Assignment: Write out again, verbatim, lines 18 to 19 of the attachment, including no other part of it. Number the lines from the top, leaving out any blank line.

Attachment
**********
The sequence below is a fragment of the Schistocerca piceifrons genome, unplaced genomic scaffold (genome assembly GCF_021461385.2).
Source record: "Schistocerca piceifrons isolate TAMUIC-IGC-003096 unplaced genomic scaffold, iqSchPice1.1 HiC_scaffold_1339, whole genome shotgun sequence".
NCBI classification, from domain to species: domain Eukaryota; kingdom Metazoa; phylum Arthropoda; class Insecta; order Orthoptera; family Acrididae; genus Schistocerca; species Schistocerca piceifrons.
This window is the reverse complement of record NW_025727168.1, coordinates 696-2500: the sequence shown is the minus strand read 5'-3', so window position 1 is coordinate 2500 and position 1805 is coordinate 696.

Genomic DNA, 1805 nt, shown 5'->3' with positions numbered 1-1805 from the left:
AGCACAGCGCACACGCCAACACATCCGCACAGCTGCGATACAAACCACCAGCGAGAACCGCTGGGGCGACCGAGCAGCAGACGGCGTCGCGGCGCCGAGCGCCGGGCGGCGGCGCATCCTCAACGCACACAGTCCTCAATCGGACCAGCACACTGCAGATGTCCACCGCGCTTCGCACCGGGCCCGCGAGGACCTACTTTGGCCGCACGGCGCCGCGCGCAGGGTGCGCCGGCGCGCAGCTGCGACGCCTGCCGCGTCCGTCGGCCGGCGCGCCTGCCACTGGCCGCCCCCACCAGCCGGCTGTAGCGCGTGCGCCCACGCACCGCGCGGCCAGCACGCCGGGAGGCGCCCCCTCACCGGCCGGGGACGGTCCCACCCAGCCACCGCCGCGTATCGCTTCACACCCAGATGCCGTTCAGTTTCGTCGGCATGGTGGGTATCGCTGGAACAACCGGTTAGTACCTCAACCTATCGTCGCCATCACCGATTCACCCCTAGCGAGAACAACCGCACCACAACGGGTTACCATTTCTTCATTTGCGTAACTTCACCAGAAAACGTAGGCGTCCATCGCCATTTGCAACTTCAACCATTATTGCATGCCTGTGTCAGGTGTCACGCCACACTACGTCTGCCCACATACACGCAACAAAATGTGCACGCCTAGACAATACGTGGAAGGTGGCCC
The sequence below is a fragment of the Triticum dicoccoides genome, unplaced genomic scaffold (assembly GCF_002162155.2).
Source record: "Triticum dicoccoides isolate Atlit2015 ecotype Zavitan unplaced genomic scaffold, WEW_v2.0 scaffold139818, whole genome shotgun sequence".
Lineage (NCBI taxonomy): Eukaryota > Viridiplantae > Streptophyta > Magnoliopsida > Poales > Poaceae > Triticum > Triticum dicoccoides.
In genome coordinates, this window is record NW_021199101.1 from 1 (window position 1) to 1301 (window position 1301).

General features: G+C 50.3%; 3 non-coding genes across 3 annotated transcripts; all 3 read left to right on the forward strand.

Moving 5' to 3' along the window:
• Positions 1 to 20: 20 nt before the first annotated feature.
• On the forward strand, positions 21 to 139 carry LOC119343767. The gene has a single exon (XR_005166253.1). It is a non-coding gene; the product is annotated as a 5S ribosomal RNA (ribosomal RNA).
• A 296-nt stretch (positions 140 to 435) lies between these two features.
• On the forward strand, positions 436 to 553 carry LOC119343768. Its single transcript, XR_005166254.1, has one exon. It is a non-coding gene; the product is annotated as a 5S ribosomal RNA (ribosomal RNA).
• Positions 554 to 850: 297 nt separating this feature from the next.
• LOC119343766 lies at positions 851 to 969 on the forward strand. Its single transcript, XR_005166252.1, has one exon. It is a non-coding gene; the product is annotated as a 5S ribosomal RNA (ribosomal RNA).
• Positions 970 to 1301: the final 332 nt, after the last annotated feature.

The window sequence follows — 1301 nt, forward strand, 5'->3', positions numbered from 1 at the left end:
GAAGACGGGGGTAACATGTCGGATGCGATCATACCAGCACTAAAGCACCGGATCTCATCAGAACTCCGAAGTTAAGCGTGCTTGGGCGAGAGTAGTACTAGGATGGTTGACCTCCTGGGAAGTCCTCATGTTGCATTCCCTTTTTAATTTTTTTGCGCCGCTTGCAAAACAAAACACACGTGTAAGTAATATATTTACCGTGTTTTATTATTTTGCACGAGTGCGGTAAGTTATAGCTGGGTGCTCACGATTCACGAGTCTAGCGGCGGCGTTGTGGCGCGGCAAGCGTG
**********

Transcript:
• LOC119343766 lies at positions 851 to 969 on the forward strand. Its single transcript, XR_005166252.1, has one exon. It is a non-coding gene; the product is annotated as a 5S ribosomal RNA (ribosomal RNA).
• Positions 970 to 1301: the final 332 nt, after the last annotated feature.